EDITORIAL: Stealing, cheating is not a way to win

EDITORIAL: Stealing, cheating is not a way to win

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As today’s front page headline says, the Best of Burke brings out the worst. On Sunday, the ballots for the annual contest held by The News Herald were included in the print edition. Sadly, many people who wanted to participate or just wanted to read the Sunday edition were out of luck as our newspaper racks were wiped clean by thieves. We’d love to think that there was such an interest in that day’s edition that we merely just sold out, but when carriers counted the change in the boxes, the numbers didn’t add up. This same thing happened in 2017 and 2018 when the Best of Burke ballots were printed.

One carrier, who has one of the largest News Herald rack accounts, had 260 papers stolen from her news boxes around the county Sunday morning. Two more carriers reported a combined total of 145 papers being stolen from their racks. At a cost of $1.50 per paper, that’s a loss of $607.50 just for those three carrier routes. People may think that’s a hit that the newspaper takes but, in fact, newspaper carriers are independent contractors who are only paid by the papers they sell and take a loss when they are stolen. So when someone takes them, they’re actually stealing from individuals and affecting their livelihoods.

For those who get a traditional paycheck, you can imagine how you’d feel if strangers were able to take what they wanted from it at random before it was deposited in your account (aside from Uncle Sam). I’m sure every individual would be enraged if that happened to them, day after day, week after week. But that’s exactly what carriers who service newspaper boxes endure without recourse.

Stealing newspapers from boxes at local businesses isn’t uncommon. In fact, Circulation Manager Lisa Butler said that, on average, each carrier has between 20 and 40 newspapers stolen from boxes on their route every Sunday, as many people think it’s OK to pay for one paper but take four or five so that they can take advantage of the coupons. And taking advantage is exactly what they’re doing.

Newspapers have always used the “honor system” when it comes to newspaper boxes, expecting that honest, upstanding citizens will only take the number of papers for which they pay. On most days, this system is respected. But, as the saying goes, “there’s no honor among thieves.”

As a news organization, The News Herald believes strongly in holding people accountable for their actions, and we are actively working with local businesses that have News Herald racks to review their surveillance videos in order to find those responsible. We’ve contacted a local law enforcement agency to assist in our pursuit and will turn over our findings to the appropriate agency in which the thefts occurred. Like in any other theft, those responsible should be brought to justice and the victims — our carriers — should receive restitution.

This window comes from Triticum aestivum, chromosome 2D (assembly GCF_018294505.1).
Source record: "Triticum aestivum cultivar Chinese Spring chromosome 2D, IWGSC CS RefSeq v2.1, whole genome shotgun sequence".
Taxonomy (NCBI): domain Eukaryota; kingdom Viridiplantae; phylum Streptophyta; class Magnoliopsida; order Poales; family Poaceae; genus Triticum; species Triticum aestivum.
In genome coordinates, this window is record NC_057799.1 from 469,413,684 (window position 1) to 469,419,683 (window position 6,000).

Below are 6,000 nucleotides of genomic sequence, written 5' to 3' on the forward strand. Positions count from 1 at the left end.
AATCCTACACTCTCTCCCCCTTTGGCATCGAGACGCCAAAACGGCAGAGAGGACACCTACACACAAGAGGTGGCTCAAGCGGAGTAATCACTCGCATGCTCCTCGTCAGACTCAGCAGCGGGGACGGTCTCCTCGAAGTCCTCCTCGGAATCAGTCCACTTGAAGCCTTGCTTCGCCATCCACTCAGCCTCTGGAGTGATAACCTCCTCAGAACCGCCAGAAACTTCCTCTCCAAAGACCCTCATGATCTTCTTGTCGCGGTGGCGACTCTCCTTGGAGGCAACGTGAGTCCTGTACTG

If it was, as we suspect, someone stealing the papers in order to get an upper hand in the Best of Burke contest, then we have this message for that business or individual: If you have to cheat in order to win, then you’re not a winner, you’re a cheater. If you have to steal in order to get an advantage, then you’re not a winner, you’re a thief. If the person or persons who committed these crimes can live with that, then they’ve got some serious character flaws, as well as a very tainted idea of what being a winner means.

Not surprisingly, many of the paper ballots turned in for the contest so far were sent from people claiming to live as far away as Oklahoma, California, Colorado, Utah, Florida and Washington, although the addresses do not match mail subscribers for the paper. Those ballots do, however, have something in common – handwriting and the select number of businesses being filled in. No worries to others voting or competing, as those ballots aren’t being counted because contest rules state that it must be from Burke County residents.

The Best of Burke is meant to give the public an opportunity to show their support for businesses and specialists in our community that they feel provide a level of service deserving of the award. For those who’ve won in the past, they proudly display their certificates on the walls of their businesses to let other patrons know how they are regarded in the community for their service.

We’d only hope that any winner from the contest, both past and present, would want to win through votes of legitimate customers who take the time, either through print ballots or online, to show their support. Let’s face it, no matter what we’re striving to win in life, if we have to do it unfairly, then it’s much more of a loss than a win.

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